Local police issued an apology on Saturday night to residents living around Lloyd Park after the first day of the weekend-long Garage Nation music festival staged in the public park.
The event organisers claimed to have sold out all its tickets to 8,000 “ravers” for its three-stage mini-festival of grime and garage music, drum and bass and jungle, with around 100 acts to perform across three stages, plus fairground attractions, food stalls and bars.
But local residents were angry that they had had little or no consultation from Croydon Council, who licensed the event and stood to rake-in tens of thousands of pounds in fees for the use of the park, sections of which had been fenced off from the public for a week.
Some residents claimed that the first they knew about the Garage Nation event was when they read Inside Croydon’s report last week. Others said that they received no information from the council until just 24 hours before the festival was due to begin, leaving them with little opportunity to make alternative arrangements to cope with the various road closures imposed.
According to some, the Lloyd Park tram stop was closed all weekend, which will have removed one obvious means for festival-goers to attend the event by public transport, rather than driving. Others, though, have questioned the reliability of this information.
On Saturday night, Metropolitan Police’s Park Hill and Whitgift local team published a tweet in which they said, “We apologise for inconvenience caused, including parking and noise.
“The council have been enforcing parking and many many parking tickets issued!”
Today, in the aftermath of Garage Nation 2022, a debate began on social media among members of parks friends groups. The event appears to have passed off without major concern beyond the usual grumbles about inconsiderate parking, loud music and incidents of littering and people urinating in private gardens.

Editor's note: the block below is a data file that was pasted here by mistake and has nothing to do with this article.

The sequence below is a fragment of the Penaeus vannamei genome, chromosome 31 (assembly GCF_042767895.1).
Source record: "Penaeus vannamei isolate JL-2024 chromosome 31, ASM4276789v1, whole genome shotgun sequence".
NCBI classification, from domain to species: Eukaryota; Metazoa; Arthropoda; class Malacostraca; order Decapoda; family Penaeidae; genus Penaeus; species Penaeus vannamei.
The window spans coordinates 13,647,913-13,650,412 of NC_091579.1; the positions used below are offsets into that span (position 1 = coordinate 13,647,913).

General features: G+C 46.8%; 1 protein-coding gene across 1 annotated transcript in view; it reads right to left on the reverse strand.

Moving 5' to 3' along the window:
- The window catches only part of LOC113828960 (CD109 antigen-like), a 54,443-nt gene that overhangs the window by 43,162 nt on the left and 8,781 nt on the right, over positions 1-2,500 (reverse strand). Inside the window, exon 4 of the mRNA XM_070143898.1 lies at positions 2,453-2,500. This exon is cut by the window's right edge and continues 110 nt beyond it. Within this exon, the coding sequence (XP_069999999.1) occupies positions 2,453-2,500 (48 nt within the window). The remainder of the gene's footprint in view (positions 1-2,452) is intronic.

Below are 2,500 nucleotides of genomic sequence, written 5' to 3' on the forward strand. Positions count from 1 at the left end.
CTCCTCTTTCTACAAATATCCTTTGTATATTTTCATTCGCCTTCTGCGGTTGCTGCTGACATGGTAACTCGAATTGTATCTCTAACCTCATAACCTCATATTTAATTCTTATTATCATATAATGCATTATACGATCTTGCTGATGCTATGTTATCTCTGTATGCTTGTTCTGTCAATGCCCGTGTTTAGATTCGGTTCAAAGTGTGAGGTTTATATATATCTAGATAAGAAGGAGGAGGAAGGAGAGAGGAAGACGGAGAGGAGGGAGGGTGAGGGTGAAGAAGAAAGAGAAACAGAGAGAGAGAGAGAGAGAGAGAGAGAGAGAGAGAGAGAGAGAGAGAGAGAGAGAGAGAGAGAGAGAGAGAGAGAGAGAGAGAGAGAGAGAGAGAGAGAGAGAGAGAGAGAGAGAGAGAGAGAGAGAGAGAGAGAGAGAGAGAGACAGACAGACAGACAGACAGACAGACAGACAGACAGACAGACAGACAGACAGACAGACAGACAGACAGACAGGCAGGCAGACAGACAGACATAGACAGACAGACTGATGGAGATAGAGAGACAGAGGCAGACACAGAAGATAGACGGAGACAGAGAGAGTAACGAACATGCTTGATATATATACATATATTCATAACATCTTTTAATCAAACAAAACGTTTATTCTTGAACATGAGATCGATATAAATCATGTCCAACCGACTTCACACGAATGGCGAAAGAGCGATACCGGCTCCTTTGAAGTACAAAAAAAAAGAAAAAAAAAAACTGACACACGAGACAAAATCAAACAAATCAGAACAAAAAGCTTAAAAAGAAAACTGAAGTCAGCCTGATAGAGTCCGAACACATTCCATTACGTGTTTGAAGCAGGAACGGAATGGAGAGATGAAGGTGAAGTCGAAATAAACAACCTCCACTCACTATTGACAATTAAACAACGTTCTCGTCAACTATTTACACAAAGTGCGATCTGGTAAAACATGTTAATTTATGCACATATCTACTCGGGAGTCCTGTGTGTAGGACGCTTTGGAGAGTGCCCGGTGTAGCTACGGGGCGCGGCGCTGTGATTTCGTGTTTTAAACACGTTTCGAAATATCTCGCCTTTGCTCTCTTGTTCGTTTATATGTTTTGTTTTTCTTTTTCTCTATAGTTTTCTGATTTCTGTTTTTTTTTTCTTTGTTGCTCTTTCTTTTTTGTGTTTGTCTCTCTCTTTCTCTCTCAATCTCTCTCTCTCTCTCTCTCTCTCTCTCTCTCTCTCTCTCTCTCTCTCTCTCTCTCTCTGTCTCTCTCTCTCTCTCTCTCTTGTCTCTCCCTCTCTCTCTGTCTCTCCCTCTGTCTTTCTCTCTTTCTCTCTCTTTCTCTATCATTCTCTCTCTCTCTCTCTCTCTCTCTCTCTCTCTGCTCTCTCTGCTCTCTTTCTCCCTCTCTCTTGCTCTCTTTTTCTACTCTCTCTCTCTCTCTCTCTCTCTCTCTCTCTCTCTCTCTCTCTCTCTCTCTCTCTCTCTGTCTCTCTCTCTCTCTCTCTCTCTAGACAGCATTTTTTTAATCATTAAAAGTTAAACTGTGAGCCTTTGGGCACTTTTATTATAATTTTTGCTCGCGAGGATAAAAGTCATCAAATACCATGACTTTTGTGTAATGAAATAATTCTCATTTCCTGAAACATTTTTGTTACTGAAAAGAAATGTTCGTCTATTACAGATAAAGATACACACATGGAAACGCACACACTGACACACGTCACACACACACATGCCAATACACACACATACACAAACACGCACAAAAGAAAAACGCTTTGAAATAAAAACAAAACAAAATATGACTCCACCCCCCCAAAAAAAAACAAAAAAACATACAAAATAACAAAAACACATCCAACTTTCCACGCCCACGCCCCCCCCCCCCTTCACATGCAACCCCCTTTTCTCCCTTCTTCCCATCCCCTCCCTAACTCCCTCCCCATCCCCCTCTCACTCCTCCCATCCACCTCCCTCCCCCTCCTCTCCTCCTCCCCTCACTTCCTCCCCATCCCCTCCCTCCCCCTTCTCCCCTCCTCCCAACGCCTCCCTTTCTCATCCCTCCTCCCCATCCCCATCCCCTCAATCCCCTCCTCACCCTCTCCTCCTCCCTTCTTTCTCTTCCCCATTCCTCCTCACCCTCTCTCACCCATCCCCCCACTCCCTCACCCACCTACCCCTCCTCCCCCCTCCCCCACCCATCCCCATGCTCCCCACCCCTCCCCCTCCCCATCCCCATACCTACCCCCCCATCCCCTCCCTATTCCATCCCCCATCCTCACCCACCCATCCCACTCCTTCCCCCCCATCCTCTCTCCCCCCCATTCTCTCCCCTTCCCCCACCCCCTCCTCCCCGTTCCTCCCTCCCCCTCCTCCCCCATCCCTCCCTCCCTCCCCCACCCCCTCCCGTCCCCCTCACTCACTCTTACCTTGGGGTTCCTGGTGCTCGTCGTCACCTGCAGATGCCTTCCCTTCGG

The overriding complaint, again, appeared to be Croydon Council’s failure to inform the residents they are supposed to serve.
On Facebook, David White, of the Friends of Lloyd Park, wrote, “Clearly there are things that need to be improved on for future large events in the Park.
“However, on the positive side, Lloyd Park was able to host a music festival that attracted a genuinely mixed young crowd from all over south London and beyond.
“Often they will have been experiencing Lloyd Park for the first time. That’s something of which Croydon can be proud.”
But Josi Kiss, who is involved in the residents’ group for Park Hill Park, still had reservations after the first day of the event.
“Let’s hope the organisers, council and police learn a few lessons… Day One’s noise levels were crazy. You could clearly hear the DJs and music in South Croydon, by Ruskin House, a mile away,” Kiss wrote.
“Along with the extreme volume and closed tram stop, those people living next to Lloyd Park had to endure numerous people urinating and even defecating in their gardens and blocking their roads and driveways, despite roads being closed.
“When questioned, those parking said they were performers and allowed to park. The traffic wardens made a fortune for Croydon Council, but didn’t move cars on.
“This poor level of organisation doesn’t bode well for next year when Croydon is London Borough of Culture and more festivals are being encouraged.”
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